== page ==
Fraud, Scams and Misinformation on the Web

Although the web is rife with bogus pages and deceptive “information,” it’s surprising that even content from typically reliable, authoritative sources can’t always be trusted.

I don’t know about you, but there sure are a lot of relatives of Nigerian heads of state, all of whom would just love to have me help them smuggle millions of dollars out of the country, if I would only give them my bank account information and pay a small processing fee. Fraudbuster Brad Christiansen decided to scam the scammers; see the descriptions of some of his amusing email exchanges at The Brad Christensen Exhibit.

While most people recognize this kind of fraud when they see it, there are other types of misinformation on the web that aren’t as easy to spot. The following are a few of the more common ways in which we can be fooled or misled.

You receive an email from a friend telling you that he just sent you a virus and the only way to remove it from your system is to delete specific files.

Alert: Joe may be a nice guy, but do you really trust his advice when it comes to eradicating a computer virus? If you receive an email telling you to look for a particular file on your PC and “IF YOU FIND THE VIRUS, YOU MUST CONTACT ALL THE PEOPLE IN YOUR ADDRESS BOOK, SO THEY CAN ERADICATE IT IN THEIR OWN ADDRESS BOOKS”, resist.

Symantec, which sells Internet security software, maintains a list of bogus email warnings of new viruses. Before you follow Joe’s advice and start deleting files and emailing everyone you know, check the list of hoax warnings.

You find a web page with information that looks reliable, but it may be out of date.

Alert: While most authoritative sites try to keep their information updated and accurate, obsolete information may not get purged, or a warning about the timeliness of the information may not be displayed.

For example, the Library of Congress has “country studies”, with information compiled from a number of government sources. A search for Czechoslovakia, for example, will retrieve a page of apparently authoritative information. In fact, there is no listing for the Czech Republic or Slovakia, the two countries that were formed when Czechoslovakia was split back in 1993. The only clue that the Library of Congress information might be inaccurate is the date at the bottom of each page: August 1987.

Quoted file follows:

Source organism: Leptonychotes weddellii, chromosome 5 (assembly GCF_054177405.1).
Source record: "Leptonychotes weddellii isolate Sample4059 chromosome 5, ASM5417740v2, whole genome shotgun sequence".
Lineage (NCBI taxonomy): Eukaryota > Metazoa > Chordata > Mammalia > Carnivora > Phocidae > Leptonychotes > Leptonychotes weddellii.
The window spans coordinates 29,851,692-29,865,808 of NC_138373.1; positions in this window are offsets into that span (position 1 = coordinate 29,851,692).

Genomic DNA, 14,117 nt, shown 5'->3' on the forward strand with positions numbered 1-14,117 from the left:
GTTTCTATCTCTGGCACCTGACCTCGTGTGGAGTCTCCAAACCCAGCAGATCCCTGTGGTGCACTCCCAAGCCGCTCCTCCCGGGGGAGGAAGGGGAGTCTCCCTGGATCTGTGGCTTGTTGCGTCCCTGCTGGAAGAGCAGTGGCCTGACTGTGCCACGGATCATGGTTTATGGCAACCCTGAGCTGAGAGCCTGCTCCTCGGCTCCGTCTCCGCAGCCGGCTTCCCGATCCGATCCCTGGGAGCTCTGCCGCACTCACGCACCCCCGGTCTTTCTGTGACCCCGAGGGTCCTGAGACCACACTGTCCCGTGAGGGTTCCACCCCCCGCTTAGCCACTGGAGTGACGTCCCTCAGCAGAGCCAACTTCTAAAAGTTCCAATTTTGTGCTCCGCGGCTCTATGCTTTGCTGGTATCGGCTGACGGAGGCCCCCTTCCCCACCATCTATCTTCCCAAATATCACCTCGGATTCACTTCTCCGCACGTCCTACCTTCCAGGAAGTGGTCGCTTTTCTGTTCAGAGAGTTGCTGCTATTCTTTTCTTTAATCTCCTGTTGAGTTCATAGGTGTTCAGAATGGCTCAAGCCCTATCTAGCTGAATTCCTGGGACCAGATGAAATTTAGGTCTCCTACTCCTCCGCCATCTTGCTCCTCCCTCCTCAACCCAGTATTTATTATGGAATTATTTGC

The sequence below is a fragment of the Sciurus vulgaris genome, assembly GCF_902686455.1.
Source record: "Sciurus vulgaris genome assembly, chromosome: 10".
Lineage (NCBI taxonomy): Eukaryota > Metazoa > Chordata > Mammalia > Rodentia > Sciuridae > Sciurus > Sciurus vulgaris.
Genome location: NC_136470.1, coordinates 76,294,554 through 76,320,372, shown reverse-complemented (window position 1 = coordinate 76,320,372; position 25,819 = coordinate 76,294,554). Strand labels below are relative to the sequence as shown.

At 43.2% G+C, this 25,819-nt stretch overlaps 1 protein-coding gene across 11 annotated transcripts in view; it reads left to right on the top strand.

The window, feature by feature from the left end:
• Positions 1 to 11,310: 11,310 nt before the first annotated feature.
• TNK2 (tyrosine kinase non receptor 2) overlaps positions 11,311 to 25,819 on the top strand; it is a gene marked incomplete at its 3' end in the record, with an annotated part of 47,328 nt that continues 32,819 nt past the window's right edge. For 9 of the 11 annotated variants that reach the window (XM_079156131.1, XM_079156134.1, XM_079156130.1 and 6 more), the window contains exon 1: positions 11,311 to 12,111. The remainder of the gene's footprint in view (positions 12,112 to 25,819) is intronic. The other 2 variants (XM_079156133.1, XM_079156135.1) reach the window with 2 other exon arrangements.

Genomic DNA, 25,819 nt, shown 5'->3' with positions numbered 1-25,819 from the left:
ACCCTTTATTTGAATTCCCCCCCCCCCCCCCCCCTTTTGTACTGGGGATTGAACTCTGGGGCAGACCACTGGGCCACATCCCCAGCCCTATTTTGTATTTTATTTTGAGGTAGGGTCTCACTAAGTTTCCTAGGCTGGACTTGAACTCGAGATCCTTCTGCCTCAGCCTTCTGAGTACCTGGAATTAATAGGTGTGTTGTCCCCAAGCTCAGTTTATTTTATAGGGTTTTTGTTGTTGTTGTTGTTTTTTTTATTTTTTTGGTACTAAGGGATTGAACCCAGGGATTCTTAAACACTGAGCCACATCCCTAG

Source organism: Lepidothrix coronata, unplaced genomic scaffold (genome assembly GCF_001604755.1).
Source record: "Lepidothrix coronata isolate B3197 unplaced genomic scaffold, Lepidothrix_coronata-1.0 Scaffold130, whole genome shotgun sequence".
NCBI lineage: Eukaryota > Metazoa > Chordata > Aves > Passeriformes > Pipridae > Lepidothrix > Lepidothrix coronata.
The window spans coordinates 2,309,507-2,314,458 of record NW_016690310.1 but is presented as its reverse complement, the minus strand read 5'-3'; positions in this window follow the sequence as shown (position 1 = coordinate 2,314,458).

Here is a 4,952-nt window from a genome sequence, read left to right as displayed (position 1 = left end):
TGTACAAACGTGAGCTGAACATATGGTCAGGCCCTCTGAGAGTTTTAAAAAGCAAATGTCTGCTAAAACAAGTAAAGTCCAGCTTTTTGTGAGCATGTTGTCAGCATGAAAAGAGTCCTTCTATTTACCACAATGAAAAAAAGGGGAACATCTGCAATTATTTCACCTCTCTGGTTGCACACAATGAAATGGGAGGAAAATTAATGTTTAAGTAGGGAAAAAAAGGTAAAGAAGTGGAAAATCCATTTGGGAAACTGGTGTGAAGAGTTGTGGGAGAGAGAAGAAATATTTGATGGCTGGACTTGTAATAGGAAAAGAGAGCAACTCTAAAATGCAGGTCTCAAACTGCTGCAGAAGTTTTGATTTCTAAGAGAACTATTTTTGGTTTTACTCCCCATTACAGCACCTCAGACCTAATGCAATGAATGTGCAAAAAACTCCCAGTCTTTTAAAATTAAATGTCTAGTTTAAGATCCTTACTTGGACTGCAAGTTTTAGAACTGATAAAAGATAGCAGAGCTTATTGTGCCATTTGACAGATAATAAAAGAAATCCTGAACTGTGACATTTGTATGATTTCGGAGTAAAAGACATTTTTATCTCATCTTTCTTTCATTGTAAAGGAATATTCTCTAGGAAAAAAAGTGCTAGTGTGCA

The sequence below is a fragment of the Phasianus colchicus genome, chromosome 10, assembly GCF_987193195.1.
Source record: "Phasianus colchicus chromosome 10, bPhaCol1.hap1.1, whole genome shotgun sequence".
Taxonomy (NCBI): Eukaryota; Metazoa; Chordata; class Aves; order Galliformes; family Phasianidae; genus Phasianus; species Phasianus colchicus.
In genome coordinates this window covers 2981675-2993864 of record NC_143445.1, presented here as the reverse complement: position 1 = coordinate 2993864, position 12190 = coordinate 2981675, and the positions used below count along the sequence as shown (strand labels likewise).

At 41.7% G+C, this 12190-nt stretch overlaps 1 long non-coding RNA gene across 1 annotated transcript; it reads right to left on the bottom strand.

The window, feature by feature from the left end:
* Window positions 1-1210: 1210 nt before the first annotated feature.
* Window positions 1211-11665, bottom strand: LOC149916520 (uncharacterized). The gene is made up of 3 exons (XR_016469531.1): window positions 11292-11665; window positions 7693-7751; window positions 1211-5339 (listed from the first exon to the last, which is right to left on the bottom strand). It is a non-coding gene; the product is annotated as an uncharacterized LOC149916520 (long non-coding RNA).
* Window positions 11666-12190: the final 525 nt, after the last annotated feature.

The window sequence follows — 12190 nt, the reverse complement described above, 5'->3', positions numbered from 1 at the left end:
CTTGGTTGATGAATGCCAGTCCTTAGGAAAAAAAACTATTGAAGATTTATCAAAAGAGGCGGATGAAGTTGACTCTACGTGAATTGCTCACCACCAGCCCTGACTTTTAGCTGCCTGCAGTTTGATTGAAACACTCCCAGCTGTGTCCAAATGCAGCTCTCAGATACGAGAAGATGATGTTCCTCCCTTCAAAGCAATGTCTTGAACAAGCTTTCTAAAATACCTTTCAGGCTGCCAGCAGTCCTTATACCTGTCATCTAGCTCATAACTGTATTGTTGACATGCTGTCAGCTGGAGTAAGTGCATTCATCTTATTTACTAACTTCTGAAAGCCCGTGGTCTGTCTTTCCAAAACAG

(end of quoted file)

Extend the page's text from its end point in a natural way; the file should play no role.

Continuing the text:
You discover, which describes the assassination of Bill Gates on December 2, 1999. In fact, there is even a documentary of his murder, and extracts from the “Garcetti Report” — apparently written by the Los Angeles District Attorney’s office with conclusions from its investigation of the Gates murder.

Alert: OK, for starters, you have to wonder why you haven’t heard about this before. One way of checking to see if this has any validity is to look for corroboration in the more traditional news sources — newspapers, magazines and trade press. If you go to and search for any mention of the Garcetti Report (enclose the phrase in quotes), you’ll find no articles.


So, just out of curiosity, you might look up the ownership of the domain According to, GMD Studios registered the domain. If you wander over to GMD’s web site, you’ll see that they describe their documentary as “a fictional piece, despite looking like a documentary from a parallel universe.” So, it looks like you can rest easy; Bill Gates was NOT assassinated in 1999.

For a thorough discussion of the various ways that you can get deceived on the Web, check out The Web of Deception, edited by Anne Mintz (Information Today, 2003). Ten industry experts discuss how to recognize deception and misinformation on the web, and how to evaluate web sites for reliability.

Mary Ellen Bates is the principal of Bates Information Services, a research and consulting business based in Washington, DC.

Web of Deception: Misinformation on the Internet
SearchDay, October 16, 2002

A new book offers an eye-opening expose of the varied types of chicanery, fraud and misinformation that’s rife on the Internet — and what to do if you get stung by it.

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NOTE: Article links often change. In case of a bad link, use the publication’s search facility, which most have, and search for the headline.

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